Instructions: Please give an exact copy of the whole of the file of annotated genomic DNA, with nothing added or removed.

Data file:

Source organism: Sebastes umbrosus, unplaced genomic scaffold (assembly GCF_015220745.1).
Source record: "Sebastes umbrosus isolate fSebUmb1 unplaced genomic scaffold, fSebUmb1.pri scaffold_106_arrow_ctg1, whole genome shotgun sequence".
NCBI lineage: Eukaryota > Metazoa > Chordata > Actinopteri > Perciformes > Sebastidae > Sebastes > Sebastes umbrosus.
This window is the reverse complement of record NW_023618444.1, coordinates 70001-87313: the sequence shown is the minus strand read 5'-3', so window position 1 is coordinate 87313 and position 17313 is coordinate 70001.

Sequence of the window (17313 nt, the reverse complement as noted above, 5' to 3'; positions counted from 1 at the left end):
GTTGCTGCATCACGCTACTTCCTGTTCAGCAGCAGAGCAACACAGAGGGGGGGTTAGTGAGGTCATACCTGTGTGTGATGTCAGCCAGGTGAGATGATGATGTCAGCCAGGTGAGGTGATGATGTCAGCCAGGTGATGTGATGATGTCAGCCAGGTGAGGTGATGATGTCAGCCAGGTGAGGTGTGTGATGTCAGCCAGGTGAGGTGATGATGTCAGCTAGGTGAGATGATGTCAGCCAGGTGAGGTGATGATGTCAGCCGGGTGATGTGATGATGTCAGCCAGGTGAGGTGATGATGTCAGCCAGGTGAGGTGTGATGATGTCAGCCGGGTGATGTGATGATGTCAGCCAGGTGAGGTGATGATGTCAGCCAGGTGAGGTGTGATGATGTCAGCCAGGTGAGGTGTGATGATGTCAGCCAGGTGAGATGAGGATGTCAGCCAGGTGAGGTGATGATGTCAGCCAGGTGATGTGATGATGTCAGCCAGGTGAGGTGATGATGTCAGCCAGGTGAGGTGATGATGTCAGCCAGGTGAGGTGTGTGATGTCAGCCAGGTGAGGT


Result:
Source organism: Sebastes umbrosus, unplaced genomic scaffold (assembly GCF_015220745.1).
Source record: "Sebastes umbrosus isolate fSebUmb1 unplaced genomic scaffold, fSebUmb1.pri scaffold_106_arrow_ctg1, whole genome shotgun sequence".
NCBI lineage: Eukaryota > Metazoa > Chordata > Actinopteri > Perciformes > Sebastidae > Sebastes > Sebastes umbrosus.
This window is the reverse complement of record NW_023618444.1, coordinates 70001-87313: the sequence shown is the minus strand read 5'-3', so window position 1 is coordinate 87313 and position 17313 is coordinate 70001.

Sequence of the window (17313 nt, the reverse complement as noted above, 5' to 3'; positions counted from 1 at the left end):
GTTGCTGCATCACGCTACTTCCTGTTCAGCAGCAGAGCAACACAGAGGGGGGGTTAGTGAGGTCATACCTGTGTGTGATGTCAGCCAGGTGAGATGATGATGTCAGCCAGGTGAGGTGATGATGTCAGCCAGGTGATGTGATGATGTCAGCCAGGTGAGGTGATGATGTCAGCCAGGTGAGGTGTGTGATGTCAGCCAGGTGAGGTGATGATGTCAGCTAGGTGAGATGATGTCAGCCAGGTGAGGTGATGATGTCAGCCGGGTGATGTGATGATGTCAGCCAGGTGAGGTGATGATGTCAGCCAGGTGAGGTGTGATGATGTCAGCCGGGTGATGTGATGATGTCAGCCAGGTGAGGTGATGATGTCAGCCAGGTGAGGTGTGATGATGTCAGCCAGGTGAGGTGTGATGATGTCAGCCAGGTGAGATGAGGATGTCAGCCAGGTGAGGTGATGATGTCAGCCAGGTGATGTGATGATGTCAGCCAGGTGAGGTGATGATGTCAGCCAGGTGAGGTGATGATGTCAGCCAGGTGAGGTGTGTGATGTCAGCCAGGTGAGGT